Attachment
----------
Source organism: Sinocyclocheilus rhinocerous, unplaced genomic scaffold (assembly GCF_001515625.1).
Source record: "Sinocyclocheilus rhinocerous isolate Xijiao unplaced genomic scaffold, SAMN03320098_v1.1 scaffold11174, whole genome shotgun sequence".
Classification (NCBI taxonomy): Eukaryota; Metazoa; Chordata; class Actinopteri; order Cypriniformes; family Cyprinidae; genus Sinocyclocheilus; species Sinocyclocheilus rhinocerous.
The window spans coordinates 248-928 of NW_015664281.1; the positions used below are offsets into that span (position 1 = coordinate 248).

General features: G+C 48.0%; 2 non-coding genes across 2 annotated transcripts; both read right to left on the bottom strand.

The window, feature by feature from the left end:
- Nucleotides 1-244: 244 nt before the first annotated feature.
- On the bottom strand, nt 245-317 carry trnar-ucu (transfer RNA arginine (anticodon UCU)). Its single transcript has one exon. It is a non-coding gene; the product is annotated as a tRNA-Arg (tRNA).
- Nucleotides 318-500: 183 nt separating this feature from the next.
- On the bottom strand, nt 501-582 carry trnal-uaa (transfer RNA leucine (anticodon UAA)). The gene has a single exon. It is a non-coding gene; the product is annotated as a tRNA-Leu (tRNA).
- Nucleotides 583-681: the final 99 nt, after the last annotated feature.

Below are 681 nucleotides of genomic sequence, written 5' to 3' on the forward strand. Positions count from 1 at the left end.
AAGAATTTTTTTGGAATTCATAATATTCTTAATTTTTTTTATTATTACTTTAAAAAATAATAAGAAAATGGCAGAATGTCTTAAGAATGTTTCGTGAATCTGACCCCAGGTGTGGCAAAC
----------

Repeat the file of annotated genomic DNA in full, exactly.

Source organism: Sinocyclocheilus rhinocerous, unplaced genomic scaffold (assembly GCF_001515625.1).
Source record: "Sinocyclocheilus rhinocerous isolate Xijiao unplaced genomic scaffold, SAMN03320098_v1.1 scaffold11174, whole genome shotgun sequence".
Classification (NCBI taxonomy): Eukaryota; Metazoa; Chordata; class Actinopteri; order Cypriniformes; family Cyprinidae; genus Sinocyclocheilus; species Sinocyclocheilus rhinocerous.
The window spans coordinates 248-928 of NW_015664281.1; the positions used below are offsets into that span (position 1 = coordinate 248).

General features: G+C 48.0%; 2 non-coding genes across 2 annotated transcripts; both read right to left on the bottom strand.

The window, feature by feature from the left end:
- Nucleotides 1-244: 244 nt before the first annotated feature.
- On the bottom strand, nt 245-317 carry trnar-ucu (transfer RNA arginine (anticodon UCU)). Its single transcript has one exon. It is a non-coding gene; the product is annotated as a tRNA-Arg (tRNA).
- Nucleotides 318-500: 183 nt separating this feature from the next.
- On the bottom strand, nt 501-582 carry trnal-uaa (transfer RNA leucine (anticodon UAA)). The gene has a single exon. It is a non-coding gene; the product is annotated as a tRNA-Leu (tRNA).
- Nucleotides 583-681: the final 99 nt, after the last annotated feature.

Below are 681 nucleotides of genomic sequence, written 5' to 3' on the forward strand. Positions count from 1 at the left end.
AAGAATTTTTTTGGAATTCATAATATTCTTAATTTTTTTTATTATTACTTTAAAAAATAATAAGAAAATGGCAGAATGTCTTAAGAATGTTTCGTGAATCTGACCCCAGGTGTGGCAAAC